Context - dependent allocation of attention has been studied by Cohen and coworkers (1992) using a model of the Stroop task. In this task subjects are presented with dual stimuli, e.g. the name of a colour spelt out and the ink colour in which the word is written. They are asked to either read what the word says or to name its ink colour as quickly as possible. Each 'modality' (reading vs. colour naming) has its own 'pathway' in the model. Both are influenced by a 'task demand' module which the authors identify with a function of the prefrontal cortex. Cohen finds that 'attentional selection can be thought of as the mediating effects that the internal representation of context [here, of the instruction the subject has received from the experimenter] has on processing' (fig. 2).

      Compared to the theory of Houghton and coworkers, the model of Cohen et al includes a simpler 'Matching' mechanism (another way of looking at the function of the hidden units !) capturing essential biological plausibility. It doesn't, however, include any cross-modality interaction except at the output level; Its simplest modification to conform to the dual task layout would therefore completely decouple modalities. It could therefore not predict dual-task interference effects. An important finding from the work of Cohen and coworkers is that 'the degree to which a process relies on attention is determined by the strength of the underlying pathway'. This may mean that a disproportionate attentional deficit may be not because a 'Central Executive' is particularly affected in AD but because eroded underlying pathways would take stronger attentional modulation to perform.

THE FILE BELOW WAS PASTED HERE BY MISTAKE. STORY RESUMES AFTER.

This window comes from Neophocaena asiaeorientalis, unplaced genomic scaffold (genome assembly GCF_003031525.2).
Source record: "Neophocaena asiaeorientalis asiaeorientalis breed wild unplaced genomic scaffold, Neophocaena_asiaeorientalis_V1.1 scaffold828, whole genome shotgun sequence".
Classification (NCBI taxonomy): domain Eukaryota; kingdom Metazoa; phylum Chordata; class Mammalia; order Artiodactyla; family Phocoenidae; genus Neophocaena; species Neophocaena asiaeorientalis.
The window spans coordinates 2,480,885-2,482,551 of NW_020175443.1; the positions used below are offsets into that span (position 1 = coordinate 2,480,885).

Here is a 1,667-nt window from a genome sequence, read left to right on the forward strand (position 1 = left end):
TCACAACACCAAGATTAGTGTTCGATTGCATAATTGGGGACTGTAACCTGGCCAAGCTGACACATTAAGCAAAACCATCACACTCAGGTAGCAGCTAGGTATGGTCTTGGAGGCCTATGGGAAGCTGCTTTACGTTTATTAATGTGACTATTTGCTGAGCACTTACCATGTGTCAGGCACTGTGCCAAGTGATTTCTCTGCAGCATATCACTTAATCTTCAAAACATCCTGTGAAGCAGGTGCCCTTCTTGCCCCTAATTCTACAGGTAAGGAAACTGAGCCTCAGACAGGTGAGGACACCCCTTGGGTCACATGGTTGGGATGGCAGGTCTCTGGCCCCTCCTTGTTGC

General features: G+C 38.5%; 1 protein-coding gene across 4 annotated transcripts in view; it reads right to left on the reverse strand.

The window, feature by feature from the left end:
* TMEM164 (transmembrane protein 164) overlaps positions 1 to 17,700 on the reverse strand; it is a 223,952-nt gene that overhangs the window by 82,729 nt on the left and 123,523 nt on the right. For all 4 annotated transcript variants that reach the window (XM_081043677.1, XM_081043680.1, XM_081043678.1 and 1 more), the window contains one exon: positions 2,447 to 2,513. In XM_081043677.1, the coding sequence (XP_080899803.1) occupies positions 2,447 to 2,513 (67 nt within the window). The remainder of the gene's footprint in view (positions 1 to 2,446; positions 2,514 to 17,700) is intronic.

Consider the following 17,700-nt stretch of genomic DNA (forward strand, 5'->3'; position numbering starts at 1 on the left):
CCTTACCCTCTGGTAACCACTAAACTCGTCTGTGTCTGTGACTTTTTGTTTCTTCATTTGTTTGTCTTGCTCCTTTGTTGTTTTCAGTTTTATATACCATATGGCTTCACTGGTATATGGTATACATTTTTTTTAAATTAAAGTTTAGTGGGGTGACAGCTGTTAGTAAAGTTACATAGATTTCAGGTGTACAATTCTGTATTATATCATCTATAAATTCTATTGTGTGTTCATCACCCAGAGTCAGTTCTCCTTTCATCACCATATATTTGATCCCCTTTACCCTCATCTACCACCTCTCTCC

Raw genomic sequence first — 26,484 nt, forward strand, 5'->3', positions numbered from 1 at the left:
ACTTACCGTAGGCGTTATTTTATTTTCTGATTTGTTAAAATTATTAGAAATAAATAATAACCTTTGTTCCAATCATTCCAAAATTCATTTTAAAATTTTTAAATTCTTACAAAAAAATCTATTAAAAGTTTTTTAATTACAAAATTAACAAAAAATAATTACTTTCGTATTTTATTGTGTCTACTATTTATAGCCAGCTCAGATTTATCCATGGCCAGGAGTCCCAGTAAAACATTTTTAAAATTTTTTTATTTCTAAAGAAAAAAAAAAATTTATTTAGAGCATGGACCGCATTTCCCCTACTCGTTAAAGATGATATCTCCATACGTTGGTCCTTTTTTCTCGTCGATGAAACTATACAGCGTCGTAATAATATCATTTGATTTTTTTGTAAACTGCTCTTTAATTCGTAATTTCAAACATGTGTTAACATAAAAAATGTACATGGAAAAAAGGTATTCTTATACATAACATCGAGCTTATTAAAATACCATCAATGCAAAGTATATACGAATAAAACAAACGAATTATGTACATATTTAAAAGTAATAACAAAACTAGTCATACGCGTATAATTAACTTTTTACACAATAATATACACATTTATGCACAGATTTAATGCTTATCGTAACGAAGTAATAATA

Figure 2a. Modular structure of the model of attention in the Stroop task according to Cohen and coworkers. External input is received by the input units, C ; In order for it to activate the output units, D, activity passes through the intermediate, 'hidden' units B. These are in part activated by units A which express the context to which the organism must give priority. These are similar to the 'target' units of the Houghton models (fig. 1) in that they are independently and externally activated.